Flying directly over Market Square, far outside designated lanes, a hopper careens through the sky. As the vehicle zips overhead, a swirl of grey rectangles trails behind it. Individual pieces flutter through the air, landing softly in every corner of the plaza. Vera can’t help but be curious as she realizes those rectangles are pamphlets, printed on cheap flimsy. She snatches one out of the air.
“A Dozen Dead in Prisec Massacre,” the title screams. “The True Story of the Blockade Bombing.” The interior is filled with stolen data and stills from the unauthorized broadcast, interspersed with calls to arms. It’s nonsense, of course, but it’s dangerous nonsense.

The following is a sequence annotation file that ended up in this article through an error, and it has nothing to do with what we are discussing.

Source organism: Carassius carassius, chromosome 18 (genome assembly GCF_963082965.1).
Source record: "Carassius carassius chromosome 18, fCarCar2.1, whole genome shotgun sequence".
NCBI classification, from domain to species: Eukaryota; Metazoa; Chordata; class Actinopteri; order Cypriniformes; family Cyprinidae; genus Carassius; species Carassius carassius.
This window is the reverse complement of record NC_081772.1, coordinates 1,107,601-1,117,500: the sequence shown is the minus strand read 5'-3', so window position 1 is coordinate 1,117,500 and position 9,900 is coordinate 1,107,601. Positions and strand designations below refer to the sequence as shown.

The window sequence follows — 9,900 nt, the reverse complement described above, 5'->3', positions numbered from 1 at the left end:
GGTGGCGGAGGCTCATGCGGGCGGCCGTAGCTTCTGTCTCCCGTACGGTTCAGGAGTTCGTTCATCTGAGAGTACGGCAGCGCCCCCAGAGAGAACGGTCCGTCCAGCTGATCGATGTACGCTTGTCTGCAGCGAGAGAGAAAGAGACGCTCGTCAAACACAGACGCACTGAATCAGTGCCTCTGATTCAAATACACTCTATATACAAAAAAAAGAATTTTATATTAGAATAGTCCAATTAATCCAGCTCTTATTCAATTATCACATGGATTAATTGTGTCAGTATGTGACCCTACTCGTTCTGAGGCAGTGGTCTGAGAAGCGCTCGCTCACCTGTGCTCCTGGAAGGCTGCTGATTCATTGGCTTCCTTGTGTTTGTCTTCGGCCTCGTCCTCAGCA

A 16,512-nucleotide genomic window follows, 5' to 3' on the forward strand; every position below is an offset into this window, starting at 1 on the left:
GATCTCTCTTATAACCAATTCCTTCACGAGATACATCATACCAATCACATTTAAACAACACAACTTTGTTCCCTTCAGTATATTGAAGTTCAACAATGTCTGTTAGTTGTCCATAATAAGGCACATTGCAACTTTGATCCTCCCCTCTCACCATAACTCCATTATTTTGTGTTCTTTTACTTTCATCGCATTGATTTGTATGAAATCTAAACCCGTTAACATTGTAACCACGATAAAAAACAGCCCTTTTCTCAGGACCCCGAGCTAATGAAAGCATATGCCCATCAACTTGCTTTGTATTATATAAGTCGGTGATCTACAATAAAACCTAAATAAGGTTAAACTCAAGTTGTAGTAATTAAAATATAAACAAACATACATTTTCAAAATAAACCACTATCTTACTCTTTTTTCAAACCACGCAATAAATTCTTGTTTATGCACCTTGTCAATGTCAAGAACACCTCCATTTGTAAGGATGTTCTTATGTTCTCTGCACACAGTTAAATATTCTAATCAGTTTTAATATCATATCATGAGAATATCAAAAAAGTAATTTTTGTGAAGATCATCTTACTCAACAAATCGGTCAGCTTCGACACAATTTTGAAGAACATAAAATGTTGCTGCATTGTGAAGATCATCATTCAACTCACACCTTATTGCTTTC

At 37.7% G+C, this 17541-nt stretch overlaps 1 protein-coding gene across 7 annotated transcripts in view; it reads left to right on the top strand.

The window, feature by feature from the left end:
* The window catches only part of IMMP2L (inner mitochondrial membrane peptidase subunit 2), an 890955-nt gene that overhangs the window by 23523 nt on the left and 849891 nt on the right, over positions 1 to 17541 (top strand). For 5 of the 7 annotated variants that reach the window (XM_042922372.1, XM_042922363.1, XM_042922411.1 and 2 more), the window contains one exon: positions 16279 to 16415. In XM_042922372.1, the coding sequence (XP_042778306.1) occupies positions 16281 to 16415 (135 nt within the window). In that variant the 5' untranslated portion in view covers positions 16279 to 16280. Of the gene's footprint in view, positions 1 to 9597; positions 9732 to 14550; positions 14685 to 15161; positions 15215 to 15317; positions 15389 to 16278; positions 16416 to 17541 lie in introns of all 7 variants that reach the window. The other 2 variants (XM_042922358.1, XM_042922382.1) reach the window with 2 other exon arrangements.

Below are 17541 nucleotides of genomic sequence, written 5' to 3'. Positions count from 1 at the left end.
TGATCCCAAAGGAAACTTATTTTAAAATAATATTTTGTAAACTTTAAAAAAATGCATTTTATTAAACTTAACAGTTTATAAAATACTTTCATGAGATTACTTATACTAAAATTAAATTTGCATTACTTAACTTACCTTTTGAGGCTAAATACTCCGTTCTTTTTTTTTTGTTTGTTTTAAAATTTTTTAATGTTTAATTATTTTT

“What are you doing?” calls Aleksandra as Vera tries to snatch more pamphlets out of the air. “It’s pointless. There are too many. Somebody already left with a handful.”
Market Square reawakens in a chorus of electrical hums and proprietary startup noises. Everything is as it was a moment ago, except for the snowfall of flimsy, and Vera’s demeanor.
“Damn it!” Vera crumples the pamphlet and reaches for her PAD, swiping through her recents to Ivanov. But what would be the use? Drago can trace anyone on the Net, but there’s no signal to follow, no network of proxies to unwrap, no security footage to run through facial recognition software.
“Damn it, damn it, damn it!” She spikes her PAD into the ground in an explosion of shattered plastic.
Glancing back at Aleksandra, she pulls her hair back into place and wipes the expression off of her face. “I guess we both have some cleaning up to do.”
Midnight Sun will be released on July 22, 2022, as physical cards via NISEI’s print partners and pay-what-you want files for downloading and printing at home!